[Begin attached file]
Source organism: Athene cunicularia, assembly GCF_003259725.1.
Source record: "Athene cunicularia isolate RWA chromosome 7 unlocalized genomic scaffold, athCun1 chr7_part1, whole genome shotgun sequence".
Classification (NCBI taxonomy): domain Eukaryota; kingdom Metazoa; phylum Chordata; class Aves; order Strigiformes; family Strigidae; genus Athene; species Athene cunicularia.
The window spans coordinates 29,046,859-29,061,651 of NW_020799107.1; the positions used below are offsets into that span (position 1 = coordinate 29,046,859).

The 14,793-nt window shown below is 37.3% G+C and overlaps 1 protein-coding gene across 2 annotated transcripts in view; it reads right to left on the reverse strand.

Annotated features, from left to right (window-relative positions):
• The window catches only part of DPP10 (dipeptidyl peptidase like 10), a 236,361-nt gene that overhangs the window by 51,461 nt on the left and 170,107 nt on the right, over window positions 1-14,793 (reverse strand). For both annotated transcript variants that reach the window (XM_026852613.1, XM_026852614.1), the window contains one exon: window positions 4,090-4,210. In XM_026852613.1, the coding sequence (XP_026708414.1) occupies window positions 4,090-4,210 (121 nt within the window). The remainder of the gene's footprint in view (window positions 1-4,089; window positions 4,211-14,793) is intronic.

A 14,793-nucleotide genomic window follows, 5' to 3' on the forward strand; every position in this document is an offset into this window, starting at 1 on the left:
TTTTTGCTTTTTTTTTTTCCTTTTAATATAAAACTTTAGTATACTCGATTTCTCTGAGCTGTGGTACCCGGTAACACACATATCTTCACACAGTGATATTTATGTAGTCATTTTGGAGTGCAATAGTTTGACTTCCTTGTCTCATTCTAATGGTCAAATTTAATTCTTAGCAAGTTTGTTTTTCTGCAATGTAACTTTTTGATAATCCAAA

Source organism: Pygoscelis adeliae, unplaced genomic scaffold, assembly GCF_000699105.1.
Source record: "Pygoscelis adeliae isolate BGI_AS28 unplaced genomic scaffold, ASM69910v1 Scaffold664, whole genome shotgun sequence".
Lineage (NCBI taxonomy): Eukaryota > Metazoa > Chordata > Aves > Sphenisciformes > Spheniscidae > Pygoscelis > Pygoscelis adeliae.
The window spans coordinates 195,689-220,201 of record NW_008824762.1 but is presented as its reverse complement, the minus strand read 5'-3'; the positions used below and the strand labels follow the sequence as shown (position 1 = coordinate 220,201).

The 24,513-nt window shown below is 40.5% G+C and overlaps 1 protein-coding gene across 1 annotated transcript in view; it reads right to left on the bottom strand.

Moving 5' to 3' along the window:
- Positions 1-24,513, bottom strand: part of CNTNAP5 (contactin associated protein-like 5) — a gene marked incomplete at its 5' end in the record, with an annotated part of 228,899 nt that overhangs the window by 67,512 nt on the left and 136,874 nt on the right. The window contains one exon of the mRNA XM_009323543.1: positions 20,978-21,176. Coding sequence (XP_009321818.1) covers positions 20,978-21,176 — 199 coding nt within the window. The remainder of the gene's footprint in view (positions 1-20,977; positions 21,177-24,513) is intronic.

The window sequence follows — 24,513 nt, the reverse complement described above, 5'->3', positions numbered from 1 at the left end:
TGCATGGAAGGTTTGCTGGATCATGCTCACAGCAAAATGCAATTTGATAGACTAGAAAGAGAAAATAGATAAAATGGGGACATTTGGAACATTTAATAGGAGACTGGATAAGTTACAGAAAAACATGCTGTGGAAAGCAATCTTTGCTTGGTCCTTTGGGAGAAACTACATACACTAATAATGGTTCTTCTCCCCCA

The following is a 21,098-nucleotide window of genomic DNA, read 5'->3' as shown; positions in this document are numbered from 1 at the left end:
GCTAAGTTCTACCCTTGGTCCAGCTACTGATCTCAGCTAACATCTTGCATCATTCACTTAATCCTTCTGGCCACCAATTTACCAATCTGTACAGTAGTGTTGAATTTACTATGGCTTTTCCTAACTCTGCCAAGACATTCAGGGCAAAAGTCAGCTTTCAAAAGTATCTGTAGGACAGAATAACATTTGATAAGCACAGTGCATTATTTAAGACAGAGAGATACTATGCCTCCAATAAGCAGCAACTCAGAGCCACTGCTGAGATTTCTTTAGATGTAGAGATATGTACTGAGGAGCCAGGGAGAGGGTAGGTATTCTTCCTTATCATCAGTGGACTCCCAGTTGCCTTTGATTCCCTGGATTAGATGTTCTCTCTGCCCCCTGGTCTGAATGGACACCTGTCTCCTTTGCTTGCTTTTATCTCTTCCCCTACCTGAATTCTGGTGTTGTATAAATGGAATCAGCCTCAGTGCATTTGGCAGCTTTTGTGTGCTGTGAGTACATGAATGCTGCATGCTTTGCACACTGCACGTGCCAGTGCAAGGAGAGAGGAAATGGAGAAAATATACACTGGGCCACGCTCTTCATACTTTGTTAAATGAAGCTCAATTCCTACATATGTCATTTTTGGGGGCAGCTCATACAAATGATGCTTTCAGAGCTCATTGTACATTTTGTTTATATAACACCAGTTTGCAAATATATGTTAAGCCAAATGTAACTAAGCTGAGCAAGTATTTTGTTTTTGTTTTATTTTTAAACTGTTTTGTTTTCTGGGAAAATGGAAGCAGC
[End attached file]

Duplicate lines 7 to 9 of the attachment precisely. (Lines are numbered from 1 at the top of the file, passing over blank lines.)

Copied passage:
• The window catches only part of DPP10 (dipeptidyl peptidase like 10), a 236,361-nt gene that overhangs the window by 51,461 nt on the left and 170,107 nt on the right, over window positions 1-14,793 (reverse strand). For both annotated transcript variants that reach the window (XM_026852613.1, XM_026852614.1), the window contains one exon: window positions 4,090-4,210. In XM_026852613.1, the coding sequence (XP_026708414.1) occupies window positions 4,090-4,210 (121 nt within the window). The remainder of the gene's footprint in view (window positions 1-4,089; window positions 4,211-14,793) is intronic.

A 14,793-nucleotide genomic window follows, 5' to 3' on the forward strand; every position in this document is an offset into this window, starting at 1 on the left:
TTTTTGCTTTTTTTTTTTCCTTTTAATATAAAACTTTAGTATACTCGATTTCTCTGAGCTGTGGTACCCGGTAACACACATATCTTCACACAGTGATATTTATGTAGTCATTTTGGAGTGCAATAGTTTGACTTCCTTGTCTCATTCTAATGGTCAAATTTAATTCTTAGCAAGTTTGTTTTTCTGCAATGTAACTTTTTGATAATCCAAA